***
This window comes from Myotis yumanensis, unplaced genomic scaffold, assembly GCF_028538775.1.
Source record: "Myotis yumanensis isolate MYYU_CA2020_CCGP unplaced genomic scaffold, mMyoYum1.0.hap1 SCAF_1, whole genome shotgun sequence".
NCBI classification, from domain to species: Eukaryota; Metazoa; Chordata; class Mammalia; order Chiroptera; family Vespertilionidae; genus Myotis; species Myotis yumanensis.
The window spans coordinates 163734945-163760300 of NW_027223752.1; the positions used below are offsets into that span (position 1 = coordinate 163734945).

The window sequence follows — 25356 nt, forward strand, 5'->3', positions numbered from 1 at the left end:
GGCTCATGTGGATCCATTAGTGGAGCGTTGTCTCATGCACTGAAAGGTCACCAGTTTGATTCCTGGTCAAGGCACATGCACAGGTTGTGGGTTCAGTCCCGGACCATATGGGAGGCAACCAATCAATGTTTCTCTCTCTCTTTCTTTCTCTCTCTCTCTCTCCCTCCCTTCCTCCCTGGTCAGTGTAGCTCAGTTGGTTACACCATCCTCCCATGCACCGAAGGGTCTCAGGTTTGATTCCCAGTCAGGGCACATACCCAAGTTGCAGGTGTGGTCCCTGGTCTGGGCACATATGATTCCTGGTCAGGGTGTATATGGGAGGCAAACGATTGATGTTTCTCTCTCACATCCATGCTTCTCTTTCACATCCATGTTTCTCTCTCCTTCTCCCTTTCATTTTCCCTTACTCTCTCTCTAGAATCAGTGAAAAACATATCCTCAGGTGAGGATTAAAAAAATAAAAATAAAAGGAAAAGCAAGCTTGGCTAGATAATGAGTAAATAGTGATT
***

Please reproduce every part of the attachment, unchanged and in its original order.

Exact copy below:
This window comes from Myotis yumanensis, unplaced genomic scaffold, assembly GCF_028538775.1.
Source record: "Myotis yumanensis isolate MYYU_CA2020_CCGP unplaced genomic scaffold, mMyoYum1.0.hap1 SCAF_1, whole genome shotgun sequence".
NCBI classification, from domain to species: Eukaryota; Metazoa; Chordata; class Mammalia; order Chiroptera; family Vespertilionidae; genus Myotis; species Myotis yumanensis.
The window spans coordinates 163734945-163760300 of NW_027223752.1; the positions used below are offsets into that span (position 1 = coordinate 163734945).

The window sequence follows — 25356 nt, forward strand, 5'->3', positions numbered from 1 at the left end:
GGCTCATGTGGATCCATTAGTGGAGCGTTGTCTCATGCACTGAAAGGTCACCAGTTTGATTCCTGGTCAAGGCACATGCACAGGTTGTGGGTTCAGTCCCGGACCATATGGGAGGCAACCAATCAATGTTTCTCTCTCTCTTTCTTTCTCTCTCTCTCTCTCCCTCCCTTCCTCCCTGGTCAGTGTAGCTCAGTTGGTTACACCATCCTCCCATGCACCGAAGGGTCTCAGGTTTGATTCCCAGTCAGGGCACATACCCAAGTTGCAGGTGTGGTCCCTGGTCTGGGCACATATGATTCCTGGTCAGGGTGTATATGGGAGGCAAACGATTGATGTTTCTCTCTCACATCCATGCTTCTCTTTCACATCCATGTTTCTCTCTCCTTCTCCCTTTCATTTTCCCTTACTCTCTCTCTAGAATCAGTGAAAAACATATCCTCAGGTGAGGATTAAAAAAATAAAAATAAAAGGAAAAGCAAGCTTGGCTAGATAATGAGTAAATAGTGATT